In the franchise space, Home Instead made headlines last year when tech provider Honor Technology bought the largest home healthcare franchise from its co-founders. Home Instead had $2.1 billion in system sales and 1,089 units at the time.

In this year’s Franchise Times Top 500, BrightStar Care ranked sixth of 17 among home healthcare franchises in systemwide percentage sales growth, up 12.3 percent to $639 million in 2021.

Woodsum, the BOA president, said a recent survey of membership found that 76 percent of franchisees would have never bought a BrightStar Care franchise with the call option in place. More than 85 percent of BOA members disagree with the franchisor’s vision to become a leader in Medicare Advantage due to low margins, among other objections.

“She’s looking at a very different view of the future of home healthcare than we do as owners. She’s looking at it as a strategic partnership down the road,” he said, referring to Sun.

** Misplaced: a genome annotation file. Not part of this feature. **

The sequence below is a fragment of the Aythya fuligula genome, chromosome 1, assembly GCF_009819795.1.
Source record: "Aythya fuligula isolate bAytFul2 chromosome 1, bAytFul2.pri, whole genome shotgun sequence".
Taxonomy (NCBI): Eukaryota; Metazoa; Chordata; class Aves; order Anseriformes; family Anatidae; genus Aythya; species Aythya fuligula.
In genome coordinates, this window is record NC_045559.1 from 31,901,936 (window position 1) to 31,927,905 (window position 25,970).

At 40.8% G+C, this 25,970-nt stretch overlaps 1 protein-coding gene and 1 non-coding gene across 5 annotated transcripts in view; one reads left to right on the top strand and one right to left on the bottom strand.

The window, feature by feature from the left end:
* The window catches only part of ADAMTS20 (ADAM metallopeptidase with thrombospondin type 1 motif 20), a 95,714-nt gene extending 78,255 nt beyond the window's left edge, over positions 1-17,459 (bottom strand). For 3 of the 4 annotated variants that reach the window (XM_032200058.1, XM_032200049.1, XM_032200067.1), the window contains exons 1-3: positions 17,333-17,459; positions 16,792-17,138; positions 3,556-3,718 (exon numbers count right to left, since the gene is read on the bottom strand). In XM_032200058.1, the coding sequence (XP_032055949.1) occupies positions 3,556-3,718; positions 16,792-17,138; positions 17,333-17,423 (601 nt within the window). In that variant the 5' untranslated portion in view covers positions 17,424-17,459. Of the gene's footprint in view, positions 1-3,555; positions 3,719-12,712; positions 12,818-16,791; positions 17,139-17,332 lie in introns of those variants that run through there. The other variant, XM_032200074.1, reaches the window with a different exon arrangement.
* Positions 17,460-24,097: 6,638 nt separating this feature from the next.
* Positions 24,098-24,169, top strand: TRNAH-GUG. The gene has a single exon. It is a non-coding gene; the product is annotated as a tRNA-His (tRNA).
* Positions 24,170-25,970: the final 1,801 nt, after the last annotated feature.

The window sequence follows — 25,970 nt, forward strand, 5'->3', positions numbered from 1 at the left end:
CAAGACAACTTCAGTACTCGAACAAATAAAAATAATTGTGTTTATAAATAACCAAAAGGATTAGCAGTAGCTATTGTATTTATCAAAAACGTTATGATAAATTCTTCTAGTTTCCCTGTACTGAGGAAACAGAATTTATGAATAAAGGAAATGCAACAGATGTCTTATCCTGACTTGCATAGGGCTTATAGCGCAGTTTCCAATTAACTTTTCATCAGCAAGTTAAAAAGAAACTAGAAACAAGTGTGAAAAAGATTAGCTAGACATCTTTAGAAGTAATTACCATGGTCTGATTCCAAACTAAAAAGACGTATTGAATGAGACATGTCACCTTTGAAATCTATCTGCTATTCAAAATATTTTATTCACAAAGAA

“Our view is, this is a trillion-dollar industry. We’re a very small part of that, and we’ve been very successful,” Woodsum said. “My business has grown over the last four years, over 60 percent per year. We have great opportunities, and we feel that we can continue to grow in the niche we’re in.”

Beth Ewen is senior editor of Franchise Times, and writes the Continental Franchise Review® column in each issue. Send interesting legal and public policy cases to bewen@franchisetimes.com.

Senior editor of Franchise Times

Well-versed in legal and public policy issues, Beth is quick to dissect a lawsuit or court ruling, and her M&A expertise yields fascinating content for FT’s Dealmakers program.